3) Privacy and anonymous feedback
With the ability to block out external distractions, the VR headset also has the advantage of providing privacy and individualised, anonymous feedback. Even with multiple trainees in the same physical space, they do not have access to each other’s progress or performance outcomes. For example, I specialise in the delivery of stress management skills training. In this context trainees are often instructed to connect to an emotionally challenging event or thought. The value of privacy provided by the headset during these challenging and delicate tasks is enormous and allows trainees to feel secure and able to participate without peer judgment. Importantly, the VR headset also provides individualised, anonymous feedback to each trainee. Feedback itself is a valuable component for effective training, improving motivation and informing focus areas and trainee progress. Research is currently exploring the benefits of anonymous feedback over group-based feedback for certain areas of training and learning.
4) Training competency
Transitioning from skill competency to mastery requires the execution of the learned task/skill in a real-world setting, with relevant distractions, pressure, and internal and external strain. The ability to perform the skill and task outside of the training environment is also termed “job-readiness”. But how can we introduce these real-world confounding factors (inner-world and external distractions) into the training space? The immersive nature and high level of controllability of VR technology makes it easy to purposefully include visual and auditory distractions, additional tasks, and stressors. VR as a training medium is ideally suited to provide both skills training and the skill consolidation required to enhance skill competency.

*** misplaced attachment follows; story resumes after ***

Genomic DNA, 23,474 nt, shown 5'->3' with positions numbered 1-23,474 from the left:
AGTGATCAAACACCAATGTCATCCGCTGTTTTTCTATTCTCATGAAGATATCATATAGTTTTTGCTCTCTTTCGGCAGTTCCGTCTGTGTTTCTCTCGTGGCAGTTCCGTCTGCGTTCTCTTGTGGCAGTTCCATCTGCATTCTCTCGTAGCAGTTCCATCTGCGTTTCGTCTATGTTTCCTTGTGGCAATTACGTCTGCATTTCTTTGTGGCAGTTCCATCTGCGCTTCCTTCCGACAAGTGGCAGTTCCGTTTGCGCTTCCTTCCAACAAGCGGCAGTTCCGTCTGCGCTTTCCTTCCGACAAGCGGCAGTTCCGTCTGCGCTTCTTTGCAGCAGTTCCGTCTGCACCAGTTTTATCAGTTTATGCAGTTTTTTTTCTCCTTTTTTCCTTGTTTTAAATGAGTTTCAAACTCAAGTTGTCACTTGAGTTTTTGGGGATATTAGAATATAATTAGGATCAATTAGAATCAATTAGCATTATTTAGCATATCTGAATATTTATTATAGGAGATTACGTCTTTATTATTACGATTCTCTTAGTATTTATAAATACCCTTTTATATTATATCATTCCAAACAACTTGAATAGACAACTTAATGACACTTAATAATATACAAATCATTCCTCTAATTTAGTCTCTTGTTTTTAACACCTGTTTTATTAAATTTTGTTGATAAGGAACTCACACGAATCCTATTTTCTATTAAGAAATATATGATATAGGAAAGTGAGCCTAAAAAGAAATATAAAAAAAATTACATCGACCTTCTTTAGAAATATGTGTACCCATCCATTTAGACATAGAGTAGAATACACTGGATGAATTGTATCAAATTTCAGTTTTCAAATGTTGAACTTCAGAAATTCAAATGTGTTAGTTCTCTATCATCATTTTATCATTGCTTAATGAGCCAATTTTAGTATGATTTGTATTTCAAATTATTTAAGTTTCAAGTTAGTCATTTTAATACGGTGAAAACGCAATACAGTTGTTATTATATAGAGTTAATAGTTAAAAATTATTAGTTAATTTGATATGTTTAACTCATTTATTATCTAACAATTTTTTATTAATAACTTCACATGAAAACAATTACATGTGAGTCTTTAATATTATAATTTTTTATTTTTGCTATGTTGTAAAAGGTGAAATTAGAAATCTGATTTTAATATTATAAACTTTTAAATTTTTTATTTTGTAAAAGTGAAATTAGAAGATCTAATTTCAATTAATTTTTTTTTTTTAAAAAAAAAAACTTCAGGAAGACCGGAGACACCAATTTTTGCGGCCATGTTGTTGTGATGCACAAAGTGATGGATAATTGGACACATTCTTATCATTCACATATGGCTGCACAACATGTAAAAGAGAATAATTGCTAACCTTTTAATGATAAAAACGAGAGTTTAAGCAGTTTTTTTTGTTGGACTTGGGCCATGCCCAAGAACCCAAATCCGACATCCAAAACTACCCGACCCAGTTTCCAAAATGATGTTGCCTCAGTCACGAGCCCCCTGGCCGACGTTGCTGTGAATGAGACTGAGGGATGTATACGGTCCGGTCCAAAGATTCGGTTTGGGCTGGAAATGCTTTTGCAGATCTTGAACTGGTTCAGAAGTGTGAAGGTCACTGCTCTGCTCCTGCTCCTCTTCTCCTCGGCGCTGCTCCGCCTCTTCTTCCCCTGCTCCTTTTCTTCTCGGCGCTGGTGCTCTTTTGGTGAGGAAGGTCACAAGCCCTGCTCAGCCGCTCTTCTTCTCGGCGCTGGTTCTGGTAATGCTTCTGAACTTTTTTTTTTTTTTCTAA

Scalability and remote delivery: 2D screen-based learning has a place
One of the reasons why VR and PC training seem to be frequently compared is their digital nature. In a training context, this commonality can be leveraged to provide consistent content delivery without the need for a trainer or facilitator to be present. 2D screen devices, such as PCs, tablets, and phones, are easy to source, access, use and manage. The advantage of not requiring a facilitator present can translate to a scalable and remotely accessible training solution via a web browser. These features have led to 2D training via a PC becoming a popular, easily accessible, and cost-effective approach for scalable and remote training delivery. The same is not (yet) true for VR hardware as it has yet to establish itself as an easy to scale, deployable solution. When it comes to the remote delivery of training across multiple different locations, 2D learning and training certainly has its place. And whilst we believe that VR can be a scalable training solution, its utility in that space currently requires more technical expertise and considerations than a 2D screen training approach.
Whilst 2D and VR training are similar in many ways, both have their own set of value propositions and are appropriate for training in their own way. From my experience assessing the pros and cons of VR training, I see the biggest advantage of VR in the way it can reduce the compliance issues we see with 2D screen-based learning today.
By creating a unique learning experience, a VR headset allows the trainee to step away from their day-to-day surroundings and into a slightly exciting and private space. This increases enthusiasm and engagement but also helps trainees to focus their attention on the training content.
If you’d like to know more about how we approach training and scalable delivery using VR, get in touch with as at: firstname.lastname@example.org
Learn more about our group and our projects on our website: www.advancedtrainingsystems.org.au
Author: Dr. Murielle Kluge
Passionate about generating new and innovative ways to engage with learning and training content.
Strategy and Research Coordinator
The Centre for Advanced Training Systems
University of Newcastle